Goldman Sachs’s workplace culture is about to face some serious scrutiny in a high-stakes £1 million lawsuit brought by a former executive.
Ian Dodd, who left the bank in 2021, claimed that Goldman employees at its London office frequently “express distress” with meetings characterised by “high emotions, often tears”, according to documents filed in the High Court and reported by the Financial Times.
Now, the 55-year-old former global head of recruiting at Goldman Sachs International is suing the bank, arguing that his demanding role at the “dysfunctional” workplace where he was “working excessive hours” led to a mental breakdown.
Dodd started working at Goldman’s London office in November 2018 but reportedly became unwell in 2019 before quitting two years later.
Other insightful claims into the Wall Street titan’s culture from Dodd’s allegations include that comments such as “take that as your first punch in the face” or references to staff members receiving a “slap” or “punch” were condoned. Overall, he’s accused Goldman of having a “culture of bullying”.
Goldman has denied all of the allegations
A case management hearing has been scheduled for December, which is likely to set down a timetable for trial.
Goldman has denied Dodd’s claims and filed a detailed defence at the High Court, the FT reports.
The bank said: “As with many workplaces, there were occasions when colleagues were upset, for a variety of reasons (sometimes unconnected with work and sometimes connected with work), but it is denied that such instances were frequent or usual.”
“It is denied that there was a ‘culture of divisiveness’ or unpleasant infighting at the Defendant, whether as alleged or at all”, the bank’s defence document continues.
It also denies Dodd’s claims that “sobbing through meetings” was “common behaviour” or that there was a “consistently high level of emotion” running through team meetings.
In the court defence document, the bank contests allegations that there were “displays of general agitation” by staff and denies there was a “culture of bullying at the defendant”.
The lawsuit comes amid heightened scrutiny of Goldman’s working environment, which has prompted the bank to instigate changes. Goldman last year told its most senior bankers they would be allowed to take as much holiday as they want so they can “rest and recharge”.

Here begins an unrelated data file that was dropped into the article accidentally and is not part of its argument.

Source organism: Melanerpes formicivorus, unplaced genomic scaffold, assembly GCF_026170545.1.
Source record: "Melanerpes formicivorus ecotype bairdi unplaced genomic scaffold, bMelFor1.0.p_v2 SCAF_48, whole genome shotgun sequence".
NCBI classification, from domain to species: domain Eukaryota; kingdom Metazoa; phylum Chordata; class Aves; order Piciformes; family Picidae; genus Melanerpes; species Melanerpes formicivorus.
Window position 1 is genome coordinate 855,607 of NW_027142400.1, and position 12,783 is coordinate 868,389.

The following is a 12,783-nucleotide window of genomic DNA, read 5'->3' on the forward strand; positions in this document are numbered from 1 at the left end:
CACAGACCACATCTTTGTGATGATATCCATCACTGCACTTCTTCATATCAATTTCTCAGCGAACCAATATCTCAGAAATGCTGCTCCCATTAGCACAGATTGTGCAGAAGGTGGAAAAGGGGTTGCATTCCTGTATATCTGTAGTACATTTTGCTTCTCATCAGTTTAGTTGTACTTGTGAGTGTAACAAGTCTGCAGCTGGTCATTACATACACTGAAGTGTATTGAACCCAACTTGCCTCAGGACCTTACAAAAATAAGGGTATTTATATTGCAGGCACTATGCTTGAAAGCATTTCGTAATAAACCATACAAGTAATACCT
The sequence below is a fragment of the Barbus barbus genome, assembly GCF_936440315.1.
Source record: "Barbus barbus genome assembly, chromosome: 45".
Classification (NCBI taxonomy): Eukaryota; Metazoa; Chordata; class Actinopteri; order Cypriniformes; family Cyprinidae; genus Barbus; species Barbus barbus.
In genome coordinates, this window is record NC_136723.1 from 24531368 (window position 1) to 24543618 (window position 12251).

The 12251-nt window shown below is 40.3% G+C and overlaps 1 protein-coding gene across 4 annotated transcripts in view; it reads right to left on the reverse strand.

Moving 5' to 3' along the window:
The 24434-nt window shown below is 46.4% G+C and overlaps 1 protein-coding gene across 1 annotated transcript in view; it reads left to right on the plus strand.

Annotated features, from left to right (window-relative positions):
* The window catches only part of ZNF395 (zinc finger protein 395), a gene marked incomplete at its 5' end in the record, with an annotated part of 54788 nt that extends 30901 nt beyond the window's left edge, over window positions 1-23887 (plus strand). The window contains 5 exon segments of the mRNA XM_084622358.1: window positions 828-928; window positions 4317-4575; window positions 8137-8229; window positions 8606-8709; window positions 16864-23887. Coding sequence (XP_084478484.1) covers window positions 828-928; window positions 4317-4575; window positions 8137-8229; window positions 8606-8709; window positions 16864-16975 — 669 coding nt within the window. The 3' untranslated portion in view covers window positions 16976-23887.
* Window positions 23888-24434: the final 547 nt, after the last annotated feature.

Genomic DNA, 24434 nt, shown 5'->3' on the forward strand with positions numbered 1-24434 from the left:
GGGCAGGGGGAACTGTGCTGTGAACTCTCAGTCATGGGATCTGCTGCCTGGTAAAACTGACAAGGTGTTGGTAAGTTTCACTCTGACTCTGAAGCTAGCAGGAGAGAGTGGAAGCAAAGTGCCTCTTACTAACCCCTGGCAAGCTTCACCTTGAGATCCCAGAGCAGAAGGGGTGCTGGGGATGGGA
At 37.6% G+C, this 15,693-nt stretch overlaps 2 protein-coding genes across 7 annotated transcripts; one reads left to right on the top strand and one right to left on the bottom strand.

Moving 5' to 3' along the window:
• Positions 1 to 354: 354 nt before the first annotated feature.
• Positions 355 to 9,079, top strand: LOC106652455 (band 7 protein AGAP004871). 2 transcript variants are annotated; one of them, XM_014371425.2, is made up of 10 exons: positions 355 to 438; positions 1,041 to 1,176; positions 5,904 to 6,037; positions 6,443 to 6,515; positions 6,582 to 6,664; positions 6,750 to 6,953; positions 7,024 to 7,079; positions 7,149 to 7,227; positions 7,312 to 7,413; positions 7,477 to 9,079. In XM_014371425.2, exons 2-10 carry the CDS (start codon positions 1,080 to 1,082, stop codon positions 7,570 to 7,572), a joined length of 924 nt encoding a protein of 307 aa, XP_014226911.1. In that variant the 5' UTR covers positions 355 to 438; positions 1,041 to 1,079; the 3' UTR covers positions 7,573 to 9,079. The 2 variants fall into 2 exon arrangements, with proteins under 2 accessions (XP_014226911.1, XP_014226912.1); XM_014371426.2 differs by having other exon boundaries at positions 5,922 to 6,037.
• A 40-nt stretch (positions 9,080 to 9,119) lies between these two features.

In its High Court defense document, Goldman points out that Dodd wrote to his line manager in November 2018 that while his first few days had been intense, they had “reaffirmed why Goldman Sachs is a wonderful place for me to be right now.”
The bank in its defense document also claims that any pressure Dodd felt to be always on was “self-generated”: “If he did work excessive hours, this was not because it was required or expected of him,” it said.
Although Dodd alleged that senior managers at the bank ought to have known that he was becoming mentally unwell due to his work, Goldman denied it “knew or ought to have known that the Claimant was becoming unwell”.
In its defence, the bank also argued that Dodd caused or contributed to his breakdown by failing to report to bosses that he was unwell and giving a false account to colleagues concerning his mother’s ill health and death.
Meanwhile, Goldman claims that colleagues had urged Dodd not to overwork and one had told him to reduce his travel and put time in his diary to go to the gym.
Goldman Sachs didn’t respond to Fortune’s request for comment. Slater and Gordon, the law firm representing Dodd, declined to comment citing the “ongoing litigation”.
A culture of bullying
It’s not the first time Goldman has been accused of having a gruelling workplace culture that demands staff work ultra-long hours.
In 2021, junior Goldman bankers begged to work just 80 hours a week, after a leaked survey highlighted how “inhumane” expectations were leading to mental health issues among staff.
Meanwhile, last year, Jamie Fiore Higgins a former Goldman Sachs exec unvelieved the bullying, sexism and discrimination she experienced while working at the bank in her book, Bully Market: My Story of Money and Misogyny at Goldman Sachs.
One of the stark claims she makes in the book, is that there was pushback on her using the firm’s lactation room after returning to work from maternity leave.
“You need to be at your desk working, not pumping,” a partner at the firm allegedly said.
“If your values aligned with the men in the glass offices, you were fine. But if you had different interests, look out. Leaving your desk to get your wing tips shoe-shined was a worthwhile endeavor,” Higgins concluded in the book. “Providing breastmilk for your infant at home? Not so much.”